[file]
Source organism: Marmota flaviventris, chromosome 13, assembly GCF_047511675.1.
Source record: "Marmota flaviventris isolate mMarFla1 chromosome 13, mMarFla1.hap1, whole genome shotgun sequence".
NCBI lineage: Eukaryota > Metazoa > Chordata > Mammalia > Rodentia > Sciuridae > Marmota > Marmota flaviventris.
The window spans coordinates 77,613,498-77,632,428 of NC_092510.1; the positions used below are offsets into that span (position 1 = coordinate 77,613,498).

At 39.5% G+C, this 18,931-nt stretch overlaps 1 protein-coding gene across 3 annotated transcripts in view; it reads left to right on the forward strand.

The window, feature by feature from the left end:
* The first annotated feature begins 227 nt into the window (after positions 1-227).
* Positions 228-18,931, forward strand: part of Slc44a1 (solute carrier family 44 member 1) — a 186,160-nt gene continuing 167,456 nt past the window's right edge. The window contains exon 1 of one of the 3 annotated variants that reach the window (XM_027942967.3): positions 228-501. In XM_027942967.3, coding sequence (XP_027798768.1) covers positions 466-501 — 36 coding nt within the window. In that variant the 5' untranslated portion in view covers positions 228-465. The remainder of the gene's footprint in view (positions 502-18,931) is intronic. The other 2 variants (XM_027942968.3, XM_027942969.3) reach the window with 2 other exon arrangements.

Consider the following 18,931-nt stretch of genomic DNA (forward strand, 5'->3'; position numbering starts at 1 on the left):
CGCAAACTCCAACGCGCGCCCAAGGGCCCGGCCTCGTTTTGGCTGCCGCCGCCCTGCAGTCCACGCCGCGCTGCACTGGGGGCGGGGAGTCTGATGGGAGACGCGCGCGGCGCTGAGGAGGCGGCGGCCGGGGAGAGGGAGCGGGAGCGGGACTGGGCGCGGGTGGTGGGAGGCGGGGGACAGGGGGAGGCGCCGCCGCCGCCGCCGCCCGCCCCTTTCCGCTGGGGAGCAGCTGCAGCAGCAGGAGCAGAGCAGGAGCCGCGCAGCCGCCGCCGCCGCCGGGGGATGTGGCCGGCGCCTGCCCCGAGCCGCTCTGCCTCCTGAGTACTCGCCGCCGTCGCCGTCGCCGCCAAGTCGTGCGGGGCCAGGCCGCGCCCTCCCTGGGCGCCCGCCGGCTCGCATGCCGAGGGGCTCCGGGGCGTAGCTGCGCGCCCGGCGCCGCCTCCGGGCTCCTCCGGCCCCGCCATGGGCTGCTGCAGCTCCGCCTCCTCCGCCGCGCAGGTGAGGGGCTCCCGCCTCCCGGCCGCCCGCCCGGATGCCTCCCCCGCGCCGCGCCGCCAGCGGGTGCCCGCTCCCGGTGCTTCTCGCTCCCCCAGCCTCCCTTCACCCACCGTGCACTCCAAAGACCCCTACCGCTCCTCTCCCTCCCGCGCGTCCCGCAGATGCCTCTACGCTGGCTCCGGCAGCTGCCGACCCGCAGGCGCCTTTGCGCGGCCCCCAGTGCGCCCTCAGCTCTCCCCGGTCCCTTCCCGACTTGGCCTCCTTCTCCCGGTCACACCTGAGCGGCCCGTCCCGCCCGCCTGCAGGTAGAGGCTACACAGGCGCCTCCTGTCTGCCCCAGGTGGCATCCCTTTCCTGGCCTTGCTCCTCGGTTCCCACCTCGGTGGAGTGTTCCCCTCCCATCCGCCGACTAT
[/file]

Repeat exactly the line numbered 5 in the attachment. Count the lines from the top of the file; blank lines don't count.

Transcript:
At 39.5% G+C, this 18,931-nt stretch overlaps 1 protein-coding gene across 3 annotated transcripts in view; it reads left to right on the forward strand.